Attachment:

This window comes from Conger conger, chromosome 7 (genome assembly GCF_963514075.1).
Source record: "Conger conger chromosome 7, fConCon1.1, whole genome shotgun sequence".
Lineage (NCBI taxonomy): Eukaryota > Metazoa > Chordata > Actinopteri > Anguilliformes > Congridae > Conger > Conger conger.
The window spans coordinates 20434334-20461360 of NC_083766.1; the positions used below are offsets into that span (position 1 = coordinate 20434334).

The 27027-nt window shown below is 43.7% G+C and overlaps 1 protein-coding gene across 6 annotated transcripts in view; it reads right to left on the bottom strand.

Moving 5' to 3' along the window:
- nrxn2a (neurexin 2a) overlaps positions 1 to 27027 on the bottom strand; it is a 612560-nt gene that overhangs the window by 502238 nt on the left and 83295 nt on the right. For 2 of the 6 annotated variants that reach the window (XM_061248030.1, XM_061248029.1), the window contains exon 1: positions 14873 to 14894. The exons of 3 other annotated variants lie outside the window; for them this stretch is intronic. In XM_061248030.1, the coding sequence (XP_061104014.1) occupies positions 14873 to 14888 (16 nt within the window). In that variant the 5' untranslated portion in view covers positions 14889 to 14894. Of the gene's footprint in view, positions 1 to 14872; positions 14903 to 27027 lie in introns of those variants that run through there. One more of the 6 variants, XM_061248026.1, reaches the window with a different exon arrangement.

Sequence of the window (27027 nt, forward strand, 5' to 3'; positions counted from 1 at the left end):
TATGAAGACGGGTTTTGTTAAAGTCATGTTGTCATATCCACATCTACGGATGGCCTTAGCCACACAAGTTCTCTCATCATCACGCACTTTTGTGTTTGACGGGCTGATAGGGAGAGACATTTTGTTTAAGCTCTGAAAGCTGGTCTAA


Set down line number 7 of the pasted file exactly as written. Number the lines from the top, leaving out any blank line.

- nrxn2a (neurexin 2a) overlaps positions 1 to 27027 on the bottom strand; it is a 612560-nt gene that overhangs the window by 502238 nt on the left and 83295 nt on the right. For 2 of the 6 annotated variants that reach the window (XM_061248030.1, XM_061248029.1), the window contains exon 1: positions 14873 to 14894. The exons of 3 other annotated variants lie outside the window; for them this stretch is intronic. In XM_061248030.1, the coding sequence (XP_061104014.1) occupies positions 14873 to 14888 (16 nt within the window). In that variant the 5' untranslated portion in view covers positions 14889 to 14894. Of the gene's footprint in view, positions 1 to 14872; positions 14903 to 27027 lie in introns of those variants that run through there. One more of the 6 variants, XM_061248026.1, reaches the window with a different exon arrangement.